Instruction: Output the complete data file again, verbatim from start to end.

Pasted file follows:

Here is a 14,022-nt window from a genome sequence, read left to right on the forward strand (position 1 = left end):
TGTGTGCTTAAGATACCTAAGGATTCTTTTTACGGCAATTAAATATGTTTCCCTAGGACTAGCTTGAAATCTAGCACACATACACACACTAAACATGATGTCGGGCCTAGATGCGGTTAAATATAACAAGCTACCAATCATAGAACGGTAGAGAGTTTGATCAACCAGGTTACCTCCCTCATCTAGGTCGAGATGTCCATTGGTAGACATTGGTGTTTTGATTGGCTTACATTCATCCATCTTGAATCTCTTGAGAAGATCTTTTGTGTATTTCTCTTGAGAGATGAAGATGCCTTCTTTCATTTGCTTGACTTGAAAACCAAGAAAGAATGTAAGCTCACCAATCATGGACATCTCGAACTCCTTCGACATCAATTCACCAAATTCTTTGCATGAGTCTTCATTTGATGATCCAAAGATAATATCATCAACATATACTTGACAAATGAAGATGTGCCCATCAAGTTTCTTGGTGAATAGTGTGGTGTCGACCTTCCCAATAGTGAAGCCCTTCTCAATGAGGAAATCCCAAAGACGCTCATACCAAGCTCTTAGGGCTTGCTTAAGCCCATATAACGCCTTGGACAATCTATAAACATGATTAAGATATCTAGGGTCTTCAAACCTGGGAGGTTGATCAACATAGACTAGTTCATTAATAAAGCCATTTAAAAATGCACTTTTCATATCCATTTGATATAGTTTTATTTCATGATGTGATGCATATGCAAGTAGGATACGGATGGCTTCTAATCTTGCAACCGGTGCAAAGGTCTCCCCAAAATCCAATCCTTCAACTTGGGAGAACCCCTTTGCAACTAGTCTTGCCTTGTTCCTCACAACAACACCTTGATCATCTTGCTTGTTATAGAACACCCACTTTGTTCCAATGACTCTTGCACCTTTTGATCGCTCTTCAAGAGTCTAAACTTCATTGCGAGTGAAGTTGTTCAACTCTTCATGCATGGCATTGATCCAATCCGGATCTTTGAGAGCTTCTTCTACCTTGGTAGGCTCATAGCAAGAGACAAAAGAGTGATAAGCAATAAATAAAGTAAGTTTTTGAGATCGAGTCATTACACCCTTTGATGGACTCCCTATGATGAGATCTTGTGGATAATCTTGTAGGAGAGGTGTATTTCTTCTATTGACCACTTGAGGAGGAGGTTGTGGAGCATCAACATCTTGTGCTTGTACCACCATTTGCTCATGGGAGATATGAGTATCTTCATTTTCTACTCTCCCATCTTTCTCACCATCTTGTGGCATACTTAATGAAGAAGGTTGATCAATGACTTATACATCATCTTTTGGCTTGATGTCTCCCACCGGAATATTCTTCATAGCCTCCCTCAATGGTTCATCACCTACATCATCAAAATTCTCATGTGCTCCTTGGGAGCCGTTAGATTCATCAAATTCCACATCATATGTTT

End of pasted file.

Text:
Here is a 14,022-nt window from a genome sequence, read left to right on the forward strand (position 1 = left end):
TGTGTGCTTAAGATACCTAAGGATTCTTTTTACGGCAATTAAATATGTTTCCCTAGGACTAGCTTGAAATCTAGCACACATACACACACTAAACATGATGTCGGGCCTAGATGCGGTTAAATATAACAAGCTACCAATCATAGAACGGTAGAGAGTTTGATCAACCAGGTTACCTCCCTCATCTAGGTCGAGATGTCCATTGGTAGACATTGGTGTTTTGATTGGCTTACATTCATCCATCTTGAATCTCTTGAGAAGATCTTTTGTGTATTTCTCTTGAGAGATGAAGATGCCTTCTTTCATTTGCTTGACTTGAAAACCAAGAAAGAATGTAAGCTCACCAATCATGGACATCTCGAACTCCTTCGACATCAATTCACCAAATTCTTTGCATGAGTCTTCATTTGATGATCCAAAGATAATATCATCAACATATACTTGACAAATGAAGATGTGCCCATCAAGTTTCTTGGTGAATAGTGTGGTGTCGACCTTCCCAATAGTGAAGCCCTTCTCAATGAGGAAATCCCAAAGACGCTCATACCAAGCTCTTAGGGCTTGCTTAAGCCCATATAACGCCTTGGACAATCTATAAACATGATTAAGATATCTAGGGTCTTCAAACCTGGGAGGTTGATCAACATAGACTAGTTCATTAATAAAGCCATTTAAAAATGCACTTTTCATATCCATTTGATATAGTTTTATTTCATGATGTGATGCATATGCAAGTAGGATACGGATGGCTTCTAATCTTGCAACCGGTGCAAAGGTCTCCCCAAAATCCAATCCTTCAACTTGGGAGAACCCCTTTGCAACTAGTCTTGCCTTGTTCCTCACAACAACACCTTGATCATCTTGCTTGTTATAGAACACCCACTTTGTTCCAATGACTCTTGCACCTTTTGATCGCTCTTCAAGAGTCTAAACTTCATTGCGAGTGAAGTTGTTCAACTCTTCATGCATGGCATTGATCCAATCCGGATCTTTGAGAGCTTCTTCTACCTTGGTAGGCTCATAGCAAGAGACAAAAGAGTGATAAGCAATAAATAAAGTAAGTTTTTGAGATCGAGTCATTACACCCTTTGATGGACTCCCTATGATGAGATCTTGTGGATAATCTTGTAGGAGAGGTGTATTTCTTCTATTGACCACTTGAGGAGGAGGTTGTGGAGCATCAACATCTTGTGCTTGTACCACCATTTGCTCATGGGAGATATGAGTATCTTCATTTTCTACTCTCCCATCTTTCTCACCATCTTGTGGCATACTTAATGAAGAAGGTTGATCAATGACTTATACATCATCTTTTGGCTTGATGTCTCCCACCGGAATATTCTTCATAGCCTCCCTCAATGGTTCATCACCTACATCATCAAAATTCTCATGTGCTCCTTGGGAGCCGTTAGATTCATCAAATTCCACATCATATGTTT